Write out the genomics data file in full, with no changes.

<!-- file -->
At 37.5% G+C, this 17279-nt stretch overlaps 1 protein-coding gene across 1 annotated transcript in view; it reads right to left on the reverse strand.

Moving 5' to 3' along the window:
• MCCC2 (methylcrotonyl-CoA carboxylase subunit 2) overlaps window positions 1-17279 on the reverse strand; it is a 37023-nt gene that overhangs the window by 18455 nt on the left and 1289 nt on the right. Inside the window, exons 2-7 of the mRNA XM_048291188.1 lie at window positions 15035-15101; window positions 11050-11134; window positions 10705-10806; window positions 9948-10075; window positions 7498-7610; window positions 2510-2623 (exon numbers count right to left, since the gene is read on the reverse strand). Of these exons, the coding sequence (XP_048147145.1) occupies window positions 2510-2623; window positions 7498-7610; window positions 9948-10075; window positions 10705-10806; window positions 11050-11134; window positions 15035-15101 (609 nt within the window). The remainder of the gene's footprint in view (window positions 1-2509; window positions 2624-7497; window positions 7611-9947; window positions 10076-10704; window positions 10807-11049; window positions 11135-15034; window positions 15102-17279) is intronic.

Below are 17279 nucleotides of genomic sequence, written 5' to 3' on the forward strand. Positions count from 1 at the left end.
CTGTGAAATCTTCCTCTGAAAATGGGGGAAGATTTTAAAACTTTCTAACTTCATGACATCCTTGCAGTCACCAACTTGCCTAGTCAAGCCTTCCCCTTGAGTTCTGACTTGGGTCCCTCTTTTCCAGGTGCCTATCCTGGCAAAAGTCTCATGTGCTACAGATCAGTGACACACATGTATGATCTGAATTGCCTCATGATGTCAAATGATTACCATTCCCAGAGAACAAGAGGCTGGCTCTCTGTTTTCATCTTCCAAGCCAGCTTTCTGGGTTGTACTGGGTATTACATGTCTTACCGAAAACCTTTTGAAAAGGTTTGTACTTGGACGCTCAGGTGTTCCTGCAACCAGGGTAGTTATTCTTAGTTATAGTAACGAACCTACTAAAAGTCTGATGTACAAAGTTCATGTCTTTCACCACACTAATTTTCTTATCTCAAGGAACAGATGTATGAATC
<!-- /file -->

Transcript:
At 37.5% G+C, this 17279-nt stretch overlaps 1 protein-coding gene across 1 annotated transcript in view; it reads right to left on the reverse strand.

Moving 5' to 3' along the window:
• MCCC2 (methylcrotonyl-CoA carboxylase subunit 2) overlaps window positions 1-17279 on the reverse strand; it is a 37023-nt gene that overhangs the window by 18455 nt on the left and 1289 nt on the right. Inside the window, exons 2-7 of the mRNA XM_048291188.1 lie at window positions 15035-15101; window positions 11050-11134; window positions 10705-10806; window positions 9948-10075; window positions 7498-7610; window positions 2510-2623 (exon numbers count right to left, since the gene is read on the reverse strand). Of these exons, the coding sequence (XP_048147145.1) occupies window positions 2510-2623; window positions 7498-7610; window positions 9948-10075; window positions 10705-10806; window positions 11050-11134; window positions 15035-15101 (609 nt within the window). The remainder of the gene's footprint in view (window positions 1-2509; window positions 2624-7497; window positions 7611-9947; window positions 10076-10704; window positions 10807-11049; window positions 11135-15034; window positions 15102-17279) is intronic.

Below are 17279 nucleotides of genomic sequence, written 5' to 3' on the forward strand. Positions count from 1 at the left end.
CTGTGAAATCTTCCTCTGAAAATGGGGGAAGATTTTAAAACTTTCTAACTTCATGACATCCTTGCAGTCACCAACTTGCCTAGTCAAGCCTTCCCCTTGAGTTCTGACTTGGGTCCCTCTTTTCCAGGTGCCTATCCTGGCAAAAGTCTCATGTGCTACAGATCAGTGACACACATGTATGATCTGAATTGCCTCATGATGTCAAATGATTACCATTCCCAGAGAACAAGAGGCTGGCTCTCTGTTTTCATCTTCCAAGCCAGCTTTCTGGGTTGTACTGGGTATTACATGTCTTACCGAAAACCTTTTGAAAAGGTTTGTACTTGGACGCTCAGGTGTTCCTGCAACCAGGGTAGTTATTCTTAGTTATAGTAACGAACCTACTAAAAGTCTGATGTACAAAGTTCATGTCTTTCACCACACTAATTTTCTTATCTCAAGGAACAGATGTATGAATC